Google Quarter Earnings DisappointBy Reuters | Print
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Google's quarter earnings missed expectations as the company saw an increase in expenses as it invested in Internet display advertising and smartphone advertising. Still Google posted a 24 percent revenue jump.
SAN FRANCISCO, July 15 (Reuters) - Google Inc (NASDAQ:GOOG) missed Wall Street's quarterly profit estimates for the first time in two years after a spike in expenses offset a 24 percent revenue jump, but it vowed to keep investing in new businesses to drive long-term growth.
Shares of the Internet search engine leader fell almost 4 percent on worries about rising costs as it spent heavily on research and development and hired aggressively to expand into new products and markets in hopes of maintaining the growth momentum Wall Street looks for.
Google eased worries that lingering economic uncertainty from the European debt crisis could take a toll on its business, and stressed that it planned to continue to aggressively invest in new growth opportunities.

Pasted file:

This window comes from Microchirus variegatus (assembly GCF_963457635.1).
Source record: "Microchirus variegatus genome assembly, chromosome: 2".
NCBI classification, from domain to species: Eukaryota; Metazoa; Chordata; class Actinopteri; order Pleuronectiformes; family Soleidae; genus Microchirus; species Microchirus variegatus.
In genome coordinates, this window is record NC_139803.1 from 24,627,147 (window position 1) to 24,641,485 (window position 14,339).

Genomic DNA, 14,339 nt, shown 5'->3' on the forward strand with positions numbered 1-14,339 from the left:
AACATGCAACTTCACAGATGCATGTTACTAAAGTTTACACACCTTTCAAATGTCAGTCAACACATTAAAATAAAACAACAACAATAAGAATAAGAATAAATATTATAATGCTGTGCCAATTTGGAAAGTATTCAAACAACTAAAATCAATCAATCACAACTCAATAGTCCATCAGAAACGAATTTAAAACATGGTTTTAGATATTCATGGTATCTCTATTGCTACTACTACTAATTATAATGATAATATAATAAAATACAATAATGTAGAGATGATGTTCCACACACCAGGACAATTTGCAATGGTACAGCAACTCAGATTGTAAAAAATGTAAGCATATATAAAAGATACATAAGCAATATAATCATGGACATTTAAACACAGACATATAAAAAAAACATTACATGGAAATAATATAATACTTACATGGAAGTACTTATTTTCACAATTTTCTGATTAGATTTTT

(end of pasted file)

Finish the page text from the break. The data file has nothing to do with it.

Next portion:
"They're throwing more money into R&D than people were expecting and a little bit less into sales and marketing," said BGC Partners analyst Colin Gillis. "Google has been pretty clear that it's going back into investment mode. They added 1,200 people in the quarter, which means more expenses are going to kick in in September."
Google said the spending was concentrated on a handful of initiatives it believes could grow into billion-dollar businesses, providing diversification from the search advertising that now accounts for the lion's share of revenue.
Finance Chief Patrick Pichette cited Internet display advertising and the nascent smartphone advertising market as some of the key areas for investment, and defended the spending amid the economic uncertainty.
"It's while everybody is cautious that you need to pounce," Pichette said in an interview with Reuters on Thursday.
Pichette added that Google, which generated 52 percent of its second-quarter revenue outside the United States, has not suffered any ill effects amid as investors fear that an economic slowdown could crimp advertising spending.
Some analysts said headwinds from weakening foreign currency -- in particular the embattled euro -- did not hurt revenue growth as much as anticipated. According to its statement, second-quarter revenue would have been $176 million if forex rates had remained constant from the first quarter.
"In our results and in our business we have seen no impact of the current turmoil of the economic environment," said Pichette.